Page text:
RADIATION IN THE WORK PLACE. Presented by: Ali Shoushtarian Office of Risk Management, Environmental Health and Safety Service. June, 2007. Topics. What is Atom? What is Ionizing Radiation? What is some specific non-ionizing Radiation? X-ray Laser What you should do before working?
Download Policy: Content on the Website is provided to you AS IS for your information and personal use and may not be sold / licensed / shared on other websites without getting consent from its author.While downloading, if for some reason you are not able to download a presentation, the publisher may have deleted the file from their server.
RADIATIONIN THE WORK PLACE
Presented by:Ali Shoushtarian
Office of Risk Management, Environmental Health and Safety Service
Manager, Radiation and Biosafety
Radiation Compliance Specialist
Radiation Safety Program Web Page http://www.uottawa.ca/services/ehss/ionizing.htm
D = d x t
D = radiation dose
d = radiation dose rate
t = time duration of exposure
Inverse Square Law
D1 s12 = D2 s 22
D1 = dose at distance 1
s1 = distance 1
D2 = dose at distance 2
s 2 = distance 2
- energy of radiation
- type of shielding
There must be a warning light that illuminates when the x-ray tube is on. This light is adjacent to the x-ray tube or housing or port.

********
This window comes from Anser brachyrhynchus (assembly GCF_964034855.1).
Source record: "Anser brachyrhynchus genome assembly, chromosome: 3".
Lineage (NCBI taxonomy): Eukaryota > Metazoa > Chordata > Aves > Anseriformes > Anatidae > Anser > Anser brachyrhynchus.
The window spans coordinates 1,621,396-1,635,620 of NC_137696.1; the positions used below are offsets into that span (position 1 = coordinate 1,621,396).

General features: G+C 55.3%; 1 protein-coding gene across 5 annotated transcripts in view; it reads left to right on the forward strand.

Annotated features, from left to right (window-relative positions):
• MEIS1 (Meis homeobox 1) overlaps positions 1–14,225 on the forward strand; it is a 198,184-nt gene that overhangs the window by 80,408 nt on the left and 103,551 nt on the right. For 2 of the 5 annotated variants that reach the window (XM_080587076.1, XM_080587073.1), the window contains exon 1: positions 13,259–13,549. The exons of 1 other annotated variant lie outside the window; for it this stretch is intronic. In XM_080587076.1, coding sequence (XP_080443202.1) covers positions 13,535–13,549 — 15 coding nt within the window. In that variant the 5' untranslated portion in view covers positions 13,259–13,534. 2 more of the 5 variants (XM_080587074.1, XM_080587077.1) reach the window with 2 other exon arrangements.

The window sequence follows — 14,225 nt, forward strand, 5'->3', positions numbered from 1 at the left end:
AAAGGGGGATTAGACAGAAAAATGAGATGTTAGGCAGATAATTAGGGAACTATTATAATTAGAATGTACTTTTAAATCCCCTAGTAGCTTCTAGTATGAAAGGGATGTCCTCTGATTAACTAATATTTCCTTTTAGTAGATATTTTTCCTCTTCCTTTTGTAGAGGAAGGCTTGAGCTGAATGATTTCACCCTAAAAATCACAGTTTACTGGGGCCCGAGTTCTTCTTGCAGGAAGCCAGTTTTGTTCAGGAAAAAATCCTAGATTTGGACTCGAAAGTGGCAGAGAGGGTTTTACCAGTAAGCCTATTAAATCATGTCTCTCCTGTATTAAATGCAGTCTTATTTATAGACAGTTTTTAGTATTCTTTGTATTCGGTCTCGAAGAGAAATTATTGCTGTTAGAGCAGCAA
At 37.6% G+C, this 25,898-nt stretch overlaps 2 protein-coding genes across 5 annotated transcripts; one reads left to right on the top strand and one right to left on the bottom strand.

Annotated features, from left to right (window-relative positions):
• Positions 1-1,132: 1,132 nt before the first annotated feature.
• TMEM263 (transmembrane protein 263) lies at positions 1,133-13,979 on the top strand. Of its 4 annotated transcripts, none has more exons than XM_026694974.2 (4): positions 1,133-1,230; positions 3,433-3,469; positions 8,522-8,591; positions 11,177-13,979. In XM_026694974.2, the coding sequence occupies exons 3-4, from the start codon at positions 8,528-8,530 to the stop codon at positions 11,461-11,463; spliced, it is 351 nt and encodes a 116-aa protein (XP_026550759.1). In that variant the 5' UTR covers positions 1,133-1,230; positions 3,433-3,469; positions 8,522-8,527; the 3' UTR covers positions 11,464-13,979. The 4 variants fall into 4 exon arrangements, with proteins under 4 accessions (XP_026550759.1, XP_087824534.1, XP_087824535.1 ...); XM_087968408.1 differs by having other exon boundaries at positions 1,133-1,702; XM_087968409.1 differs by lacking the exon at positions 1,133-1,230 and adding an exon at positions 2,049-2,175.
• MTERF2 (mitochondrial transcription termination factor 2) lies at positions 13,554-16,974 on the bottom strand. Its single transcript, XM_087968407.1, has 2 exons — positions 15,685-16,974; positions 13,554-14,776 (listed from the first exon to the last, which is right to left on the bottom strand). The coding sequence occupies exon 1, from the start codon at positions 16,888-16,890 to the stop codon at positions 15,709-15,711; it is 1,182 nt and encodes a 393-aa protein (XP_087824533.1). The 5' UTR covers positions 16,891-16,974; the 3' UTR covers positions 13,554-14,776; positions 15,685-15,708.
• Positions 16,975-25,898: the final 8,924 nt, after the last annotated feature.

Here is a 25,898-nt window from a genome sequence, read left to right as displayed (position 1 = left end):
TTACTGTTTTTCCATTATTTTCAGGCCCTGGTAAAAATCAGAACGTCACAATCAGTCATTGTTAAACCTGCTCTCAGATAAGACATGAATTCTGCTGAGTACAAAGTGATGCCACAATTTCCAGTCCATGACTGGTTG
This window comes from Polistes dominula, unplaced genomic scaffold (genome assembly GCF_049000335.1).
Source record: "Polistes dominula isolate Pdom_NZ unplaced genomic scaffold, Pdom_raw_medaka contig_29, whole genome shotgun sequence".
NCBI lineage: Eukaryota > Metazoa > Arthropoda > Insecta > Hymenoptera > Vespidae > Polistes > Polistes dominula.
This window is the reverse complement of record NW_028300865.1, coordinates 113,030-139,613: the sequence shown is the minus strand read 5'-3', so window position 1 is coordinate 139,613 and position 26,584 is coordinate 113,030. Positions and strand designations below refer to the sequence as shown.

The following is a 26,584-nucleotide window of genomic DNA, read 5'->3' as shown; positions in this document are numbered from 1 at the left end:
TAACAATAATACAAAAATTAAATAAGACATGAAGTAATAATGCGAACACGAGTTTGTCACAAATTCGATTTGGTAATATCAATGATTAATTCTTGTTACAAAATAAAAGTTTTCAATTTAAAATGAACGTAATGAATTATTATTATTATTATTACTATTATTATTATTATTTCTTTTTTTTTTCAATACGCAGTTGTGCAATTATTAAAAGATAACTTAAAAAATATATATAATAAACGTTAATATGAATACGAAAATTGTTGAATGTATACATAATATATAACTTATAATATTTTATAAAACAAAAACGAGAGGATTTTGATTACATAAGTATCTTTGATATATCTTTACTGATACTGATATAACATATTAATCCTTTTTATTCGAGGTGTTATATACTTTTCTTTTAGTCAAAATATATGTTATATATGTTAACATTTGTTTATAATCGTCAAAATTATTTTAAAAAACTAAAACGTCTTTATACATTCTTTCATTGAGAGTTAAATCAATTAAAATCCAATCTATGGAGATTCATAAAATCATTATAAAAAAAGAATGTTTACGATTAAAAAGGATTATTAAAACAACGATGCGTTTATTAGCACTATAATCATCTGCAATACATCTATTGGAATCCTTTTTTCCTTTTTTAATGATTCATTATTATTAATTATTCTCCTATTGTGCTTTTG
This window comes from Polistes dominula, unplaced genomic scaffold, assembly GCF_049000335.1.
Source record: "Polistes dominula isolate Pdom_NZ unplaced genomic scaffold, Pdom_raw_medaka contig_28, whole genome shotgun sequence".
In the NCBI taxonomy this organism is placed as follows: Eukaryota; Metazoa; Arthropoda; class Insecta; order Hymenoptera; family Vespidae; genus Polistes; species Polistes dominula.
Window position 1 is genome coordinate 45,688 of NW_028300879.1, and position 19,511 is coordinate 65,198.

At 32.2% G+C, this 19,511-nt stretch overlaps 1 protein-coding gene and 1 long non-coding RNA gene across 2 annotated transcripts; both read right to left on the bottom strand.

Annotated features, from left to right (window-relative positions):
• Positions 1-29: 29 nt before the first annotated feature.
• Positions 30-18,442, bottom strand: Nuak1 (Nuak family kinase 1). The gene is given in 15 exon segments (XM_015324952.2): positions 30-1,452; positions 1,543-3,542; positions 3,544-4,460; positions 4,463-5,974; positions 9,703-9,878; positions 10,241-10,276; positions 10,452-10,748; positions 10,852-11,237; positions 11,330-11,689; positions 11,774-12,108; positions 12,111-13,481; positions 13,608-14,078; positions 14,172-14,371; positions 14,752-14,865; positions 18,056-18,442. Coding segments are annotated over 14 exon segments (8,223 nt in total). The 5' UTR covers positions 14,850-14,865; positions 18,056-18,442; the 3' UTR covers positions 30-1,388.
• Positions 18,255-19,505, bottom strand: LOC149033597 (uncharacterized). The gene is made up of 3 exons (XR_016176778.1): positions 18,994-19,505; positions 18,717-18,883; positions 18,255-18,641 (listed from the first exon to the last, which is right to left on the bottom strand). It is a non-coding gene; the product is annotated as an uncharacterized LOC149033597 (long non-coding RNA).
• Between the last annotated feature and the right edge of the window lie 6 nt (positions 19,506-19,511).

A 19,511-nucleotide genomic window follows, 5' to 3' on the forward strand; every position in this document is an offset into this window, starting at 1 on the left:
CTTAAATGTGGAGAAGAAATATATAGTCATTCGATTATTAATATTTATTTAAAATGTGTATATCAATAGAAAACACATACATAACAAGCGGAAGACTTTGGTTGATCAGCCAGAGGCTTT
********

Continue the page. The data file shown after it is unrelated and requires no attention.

If you have any question, please call our office at ext. 3057
and we will assist you with the safety question that you may have.
Laser Pointers Tips
General Laser Safety Precautions
The principal danger from lasers is to the eye. The primary region of concern for low power visible lasers is the retina of the eye.
What should I do if I am flashed in the eyes with a laser pointer?
As soon as you are aware of the laser, look away from the laser beam or close your eyes, and move out of its way.
If you become contaminated; you can take the following steps to limit the spread of the radioactive material.
1. Remove the outer layer of your clothing. If radioactive material is on your clothes, getting it away from you will reduce the external contamination and decrease the risk of internal contamination. It will also reduce the length of time that you are exposed to radiation.
2. If possible, place the clothing in a plastic bag. Keep people away from it to reduce their exposure to radiation. Keep cuts and abrasions covered when handling contaminated items to avoid getting radioactive material in them.
3. Wash all of the exposed parts of your body using lots of soap and lukewarm water to remove contamination. This process is called decontamination. Try to avoid spreading contamination to parts of the body that may not be contaminated, such as areas that were clothed.